In which Fulci returns to giallo territory, and does so by ripping himself off: the beginning of this comes straight from the end of Don’t Torture a Duckling. Maybe he thought so few people got to see the earlier film that no one would notice? Unfortunately apparently hardly anyone saw this back in the day so it was academic anyway… Fulci seems to be going for restraint again for the most part much as he did in Four of the Apocalypse, though here it works better. The titular psychic is Virginia, who has a clairvoyant flash of a murder, and later finds her vision borne out when she finds a walled-up skeleton in a house belonging to her new husband, who immediately becomes the chief suspect when the police discover he knew the young lady the skeleton used to be. However, complications ensue when it becomes apparent the vision wasn’t of past events but future ones. Exactly whose death has she seen? As I said, Fulci was evidently going for comparative subtlety (this is not a Dario Argento movie), which looks quite remarkable in hindsight given what we know about his career following this film, and for the most part I think it works; the generally muted colour scheme designed to let the reds stand out (though the reds aren’t quite as epic as in Perversion Story) contributes to the overall not-quite-standard-giallo vibe, although I’m not sure the film wouldn’t have been hurt by a bit livelier pace and maybe a bit more coat of lurid. I’m kind of with Troy Howarth, too, in not having been particularly blown away by Jennifer O’Neill in the lead role; she’s OK but I don’t think she’s as good as some think. On the whole, though, I liked this, great story handled in nice fashion.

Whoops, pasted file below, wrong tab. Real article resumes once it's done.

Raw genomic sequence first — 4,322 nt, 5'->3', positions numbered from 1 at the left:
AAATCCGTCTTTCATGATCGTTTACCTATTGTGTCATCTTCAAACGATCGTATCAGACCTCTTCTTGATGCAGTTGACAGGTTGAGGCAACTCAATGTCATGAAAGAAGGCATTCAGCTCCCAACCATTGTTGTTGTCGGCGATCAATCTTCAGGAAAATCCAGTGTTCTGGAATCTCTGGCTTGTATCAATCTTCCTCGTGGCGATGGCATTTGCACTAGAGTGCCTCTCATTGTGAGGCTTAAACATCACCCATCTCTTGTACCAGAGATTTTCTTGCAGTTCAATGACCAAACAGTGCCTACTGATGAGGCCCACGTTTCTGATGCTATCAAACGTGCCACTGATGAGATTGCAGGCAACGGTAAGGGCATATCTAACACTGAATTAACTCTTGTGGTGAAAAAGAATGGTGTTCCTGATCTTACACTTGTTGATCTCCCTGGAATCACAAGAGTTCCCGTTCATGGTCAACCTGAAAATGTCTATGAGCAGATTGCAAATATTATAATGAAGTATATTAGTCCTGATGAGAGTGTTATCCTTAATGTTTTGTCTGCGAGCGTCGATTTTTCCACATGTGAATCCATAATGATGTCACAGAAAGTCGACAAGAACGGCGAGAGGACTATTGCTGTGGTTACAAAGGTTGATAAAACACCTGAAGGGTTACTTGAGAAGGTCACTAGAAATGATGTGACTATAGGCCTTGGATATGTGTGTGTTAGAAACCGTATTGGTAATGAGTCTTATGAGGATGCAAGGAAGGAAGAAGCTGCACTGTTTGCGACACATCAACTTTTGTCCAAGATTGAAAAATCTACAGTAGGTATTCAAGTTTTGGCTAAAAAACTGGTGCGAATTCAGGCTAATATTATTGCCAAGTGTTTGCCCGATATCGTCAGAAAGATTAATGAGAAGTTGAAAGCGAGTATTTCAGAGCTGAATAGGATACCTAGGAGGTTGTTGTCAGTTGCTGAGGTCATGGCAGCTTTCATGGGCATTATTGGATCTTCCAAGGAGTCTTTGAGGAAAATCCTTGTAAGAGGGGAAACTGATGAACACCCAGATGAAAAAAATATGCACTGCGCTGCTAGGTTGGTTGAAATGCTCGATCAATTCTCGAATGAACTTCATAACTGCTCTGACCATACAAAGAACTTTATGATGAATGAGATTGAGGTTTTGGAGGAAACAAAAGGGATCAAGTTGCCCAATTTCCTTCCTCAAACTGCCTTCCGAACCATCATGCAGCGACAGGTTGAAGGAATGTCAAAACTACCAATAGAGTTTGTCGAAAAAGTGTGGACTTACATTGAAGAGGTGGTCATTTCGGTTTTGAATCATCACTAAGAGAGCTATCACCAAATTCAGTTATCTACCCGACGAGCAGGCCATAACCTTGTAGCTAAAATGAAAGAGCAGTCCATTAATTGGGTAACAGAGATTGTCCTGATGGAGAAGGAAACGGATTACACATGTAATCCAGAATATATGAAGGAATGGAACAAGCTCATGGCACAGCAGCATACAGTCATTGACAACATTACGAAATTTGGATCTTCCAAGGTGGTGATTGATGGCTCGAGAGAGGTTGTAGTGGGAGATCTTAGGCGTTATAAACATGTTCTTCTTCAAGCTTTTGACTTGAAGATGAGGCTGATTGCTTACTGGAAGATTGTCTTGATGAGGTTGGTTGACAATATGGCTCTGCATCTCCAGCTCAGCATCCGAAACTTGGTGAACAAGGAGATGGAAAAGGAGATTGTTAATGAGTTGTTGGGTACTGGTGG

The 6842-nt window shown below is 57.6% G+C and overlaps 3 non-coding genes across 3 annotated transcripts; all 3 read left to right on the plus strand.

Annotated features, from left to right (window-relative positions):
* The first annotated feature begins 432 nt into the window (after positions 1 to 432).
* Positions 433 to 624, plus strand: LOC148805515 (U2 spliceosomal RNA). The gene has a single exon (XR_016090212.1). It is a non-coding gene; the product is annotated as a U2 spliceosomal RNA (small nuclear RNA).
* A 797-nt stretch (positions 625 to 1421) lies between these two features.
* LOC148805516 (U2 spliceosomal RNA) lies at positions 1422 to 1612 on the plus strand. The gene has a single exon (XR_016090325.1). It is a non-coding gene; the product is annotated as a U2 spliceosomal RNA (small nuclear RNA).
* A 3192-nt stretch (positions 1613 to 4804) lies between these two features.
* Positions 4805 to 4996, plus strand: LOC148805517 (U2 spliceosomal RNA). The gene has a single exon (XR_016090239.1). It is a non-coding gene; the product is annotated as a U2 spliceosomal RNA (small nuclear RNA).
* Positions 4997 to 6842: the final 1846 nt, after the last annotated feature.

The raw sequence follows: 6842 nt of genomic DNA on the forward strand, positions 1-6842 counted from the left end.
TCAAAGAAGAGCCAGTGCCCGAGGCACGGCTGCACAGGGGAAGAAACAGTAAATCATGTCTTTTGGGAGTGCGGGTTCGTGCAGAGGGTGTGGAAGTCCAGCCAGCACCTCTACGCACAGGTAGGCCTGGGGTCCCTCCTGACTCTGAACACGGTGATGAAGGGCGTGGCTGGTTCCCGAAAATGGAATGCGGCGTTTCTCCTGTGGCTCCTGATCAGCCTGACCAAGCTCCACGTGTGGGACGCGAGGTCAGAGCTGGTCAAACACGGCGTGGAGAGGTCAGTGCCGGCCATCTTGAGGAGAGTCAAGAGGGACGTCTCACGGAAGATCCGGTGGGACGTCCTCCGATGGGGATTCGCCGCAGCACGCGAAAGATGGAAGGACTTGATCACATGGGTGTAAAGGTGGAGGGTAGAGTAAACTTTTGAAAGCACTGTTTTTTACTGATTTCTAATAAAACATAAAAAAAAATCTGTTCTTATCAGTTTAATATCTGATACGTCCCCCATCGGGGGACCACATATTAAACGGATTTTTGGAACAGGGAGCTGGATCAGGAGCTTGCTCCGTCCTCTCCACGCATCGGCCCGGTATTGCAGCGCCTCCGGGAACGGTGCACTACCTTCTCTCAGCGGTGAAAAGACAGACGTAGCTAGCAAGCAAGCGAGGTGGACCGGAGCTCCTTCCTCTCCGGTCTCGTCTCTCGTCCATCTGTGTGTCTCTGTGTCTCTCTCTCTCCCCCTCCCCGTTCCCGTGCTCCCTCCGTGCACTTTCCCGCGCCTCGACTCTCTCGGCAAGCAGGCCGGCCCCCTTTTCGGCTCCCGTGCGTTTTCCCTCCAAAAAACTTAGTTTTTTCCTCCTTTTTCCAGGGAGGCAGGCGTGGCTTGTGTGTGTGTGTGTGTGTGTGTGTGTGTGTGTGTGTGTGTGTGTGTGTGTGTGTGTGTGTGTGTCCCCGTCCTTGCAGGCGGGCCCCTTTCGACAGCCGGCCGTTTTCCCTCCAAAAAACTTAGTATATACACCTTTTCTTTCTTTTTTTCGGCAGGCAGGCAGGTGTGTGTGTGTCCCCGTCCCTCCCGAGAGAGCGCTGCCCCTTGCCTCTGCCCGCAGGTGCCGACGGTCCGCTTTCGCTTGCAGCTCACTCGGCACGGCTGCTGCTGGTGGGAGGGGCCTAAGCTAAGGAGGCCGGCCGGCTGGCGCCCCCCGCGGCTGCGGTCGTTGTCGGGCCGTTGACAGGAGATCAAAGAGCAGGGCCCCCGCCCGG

The Psychic (1977)